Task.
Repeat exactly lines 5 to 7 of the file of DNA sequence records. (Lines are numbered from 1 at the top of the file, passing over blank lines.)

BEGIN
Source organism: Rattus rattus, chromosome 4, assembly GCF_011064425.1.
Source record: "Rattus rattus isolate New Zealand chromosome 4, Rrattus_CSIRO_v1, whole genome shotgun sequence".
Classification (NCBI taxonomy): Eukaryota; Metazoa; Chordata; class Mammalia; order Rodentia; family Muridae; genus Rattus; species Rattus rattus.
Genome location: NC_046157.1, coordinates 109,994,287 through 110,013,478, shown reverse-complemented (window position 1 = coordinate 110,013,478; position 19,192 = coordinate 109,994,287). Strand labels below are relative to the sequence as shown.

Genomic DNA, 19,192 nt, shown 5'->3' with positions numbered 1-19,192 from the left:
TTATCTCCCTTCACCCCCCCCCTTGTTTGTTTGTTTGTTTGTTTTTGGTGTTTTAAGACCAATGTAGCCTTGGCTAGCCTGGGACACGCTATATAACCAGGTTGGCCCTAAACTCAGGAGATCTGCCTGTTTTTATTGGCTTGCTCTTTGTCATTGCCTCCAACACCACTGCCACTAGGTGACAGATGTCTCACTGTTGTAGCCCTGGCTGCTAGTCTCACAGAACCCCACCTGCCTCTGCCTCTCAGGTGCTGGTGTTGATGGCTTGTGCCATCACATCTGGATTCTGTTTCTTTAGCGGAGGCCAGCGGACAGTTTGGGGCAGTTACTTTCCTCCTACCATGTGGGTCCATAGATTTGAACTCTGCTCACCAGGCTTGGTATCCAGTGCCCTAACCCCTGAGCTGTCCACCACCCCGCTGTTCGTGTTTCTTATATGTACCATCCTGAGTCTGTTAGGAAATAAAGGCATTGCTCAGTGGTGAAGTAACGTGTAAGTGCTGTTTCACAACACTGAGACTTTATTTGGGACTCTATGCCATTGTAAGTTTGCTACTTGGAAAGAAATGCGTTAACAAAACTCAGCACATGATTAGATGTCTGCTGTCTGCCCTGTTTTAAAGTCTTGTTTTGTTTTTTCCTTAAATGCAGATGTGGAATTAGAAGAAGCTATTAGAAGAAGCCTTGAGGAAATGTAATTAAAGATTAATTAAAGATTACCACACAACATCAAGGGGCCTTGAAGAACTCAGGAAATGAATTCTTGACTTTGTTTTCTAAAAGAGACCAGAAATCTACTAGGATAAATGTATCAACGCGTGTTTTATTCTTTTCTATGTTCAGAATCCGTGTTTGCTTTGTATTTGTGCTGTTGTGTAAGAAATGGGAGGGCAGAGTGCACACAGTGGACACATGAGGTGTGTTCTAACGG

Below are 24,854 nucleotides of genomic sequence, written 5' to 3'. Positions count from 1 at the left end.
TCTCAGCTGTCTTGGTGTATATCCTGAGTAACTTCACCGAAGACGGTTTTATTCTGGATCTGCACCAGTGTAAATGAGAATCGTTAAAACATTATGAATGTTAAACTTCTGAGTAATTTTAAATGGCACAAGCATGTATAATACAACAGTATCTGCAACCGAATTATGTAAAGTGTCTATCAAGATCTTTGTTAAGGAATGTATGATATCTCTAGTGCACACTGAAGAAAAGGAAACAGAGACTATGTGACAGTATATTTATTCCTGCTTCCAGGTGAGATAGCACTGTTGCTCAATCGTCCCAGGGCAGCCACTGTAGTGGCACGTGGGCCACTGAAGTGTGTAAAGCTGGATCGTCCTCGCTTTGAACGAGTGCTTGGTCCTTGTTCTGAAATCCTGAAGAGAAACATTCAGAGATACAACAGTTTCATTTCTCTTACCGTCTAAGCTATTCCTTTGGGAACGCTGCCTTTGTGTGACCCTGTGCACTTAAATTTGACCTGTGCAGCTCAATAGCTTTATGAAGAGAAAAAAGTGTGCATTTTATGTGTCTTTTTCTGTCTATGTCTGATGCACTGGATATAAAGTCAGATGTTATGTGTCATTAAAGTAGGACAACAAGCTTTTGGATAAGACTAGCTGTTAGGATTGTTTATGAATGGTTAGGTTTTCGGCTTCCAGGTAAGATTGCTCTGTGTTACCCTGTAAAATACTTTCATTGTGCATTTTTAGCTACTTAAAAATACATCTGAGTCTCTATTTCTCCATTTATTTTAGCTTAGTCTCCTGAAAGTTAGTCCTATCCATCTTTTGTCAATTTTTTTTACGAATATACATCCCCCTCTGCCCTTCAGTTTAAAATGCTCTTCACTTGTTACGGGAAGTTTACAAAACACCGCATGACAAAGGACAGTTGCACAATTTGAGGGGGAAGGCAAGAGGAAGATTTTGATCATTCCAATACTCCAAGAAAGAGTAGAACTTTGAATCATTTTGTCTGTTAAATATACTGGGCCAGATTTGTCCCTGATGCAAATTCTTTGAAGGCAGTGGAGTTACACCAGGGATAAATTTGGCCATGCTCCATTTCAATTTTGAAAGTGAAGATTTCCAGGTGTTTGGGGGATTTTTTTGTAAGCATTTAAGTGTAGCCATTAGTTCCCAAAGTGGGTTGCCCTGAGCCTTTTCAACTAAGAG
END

Genomic DNA, 19,192 nt, shown 5'->3' with positions numbered 1-19,192 from the left:
TTATCTCCCTTCACCCCCCCCCTTGTTTGTTTGTTTGTTTGTTTTTGGTGTTTTAAGACCAATGTAGCCTTGGCTAGCCTGGGACACGCTATATAACCAGGTTGGCCCTAAACTCAGGAGATCTGCCTGTTTTTATTGGCTTGCTCTTTGTCATTGCCTCCAACACCACTGCCACTAGGTGACAGATGTCTCACTGTTGTAGCCCTGGCTGCTAGTCTCACAGAACCCCACCTGCCTCTGCCTCTCAGGTGCTGGTGTTGATGGCTTGTGCCATCACATCTGGATTCTGTTTCTTTAGCGGAGGCCAGCGGACAGTTTGGGGCAGTTACTTTCCTCCTACCATGTGGGTCCATAGATTTGAACTCTGCTCACCAGGCTTGGTATCCAGTGCCCTAACCCCTGAGCTGTCCACCACCCCGCTGTTCGTGTTTCTTATATGTACCATCCTGAGTCTGTTAGGAAATAAAGGCATTGCTCAGTGGTGAAGTAACGTGTAAGTGCTGTTTCACAACACTGAGACTTTATTTGGGACTCTATGCCATTGTAAGTTTGCTACTTGGAAAGAAATGCGTTAACAAAACTCAGCACATGATTAGATGTCTGCTGTCTGCCCTGTTTTAAAGTCTTGTTTTGTTTTTTCCTTAAATGCAGATGTGGAATTAGAAGAAGCTATTAGAAGAAGCCTTGAGGAAATGTAATTAAAGATTAATTAAAGATTACCACACAACATCAAGGGGCCTTGAAGAACTCAGGAAATGAATTCTTGACTTTGTTTTCTAAAAGAGACCAGAAATCTACTAGGATAAATGTATCAACGCGTGTTTTATTCTTTTCTATGTTCAGAATCCGTGTTTGCTTTGTATTTGTGCTGTTGTGTAAGAAATGGGAGGGCAGAGTGCACACAGTGGACACATGAGGTGTGTTCTAACGG

Below are 24,854 nucleotides of genomic sequence, written 5' to 3'. Positions count from 1 at the left end.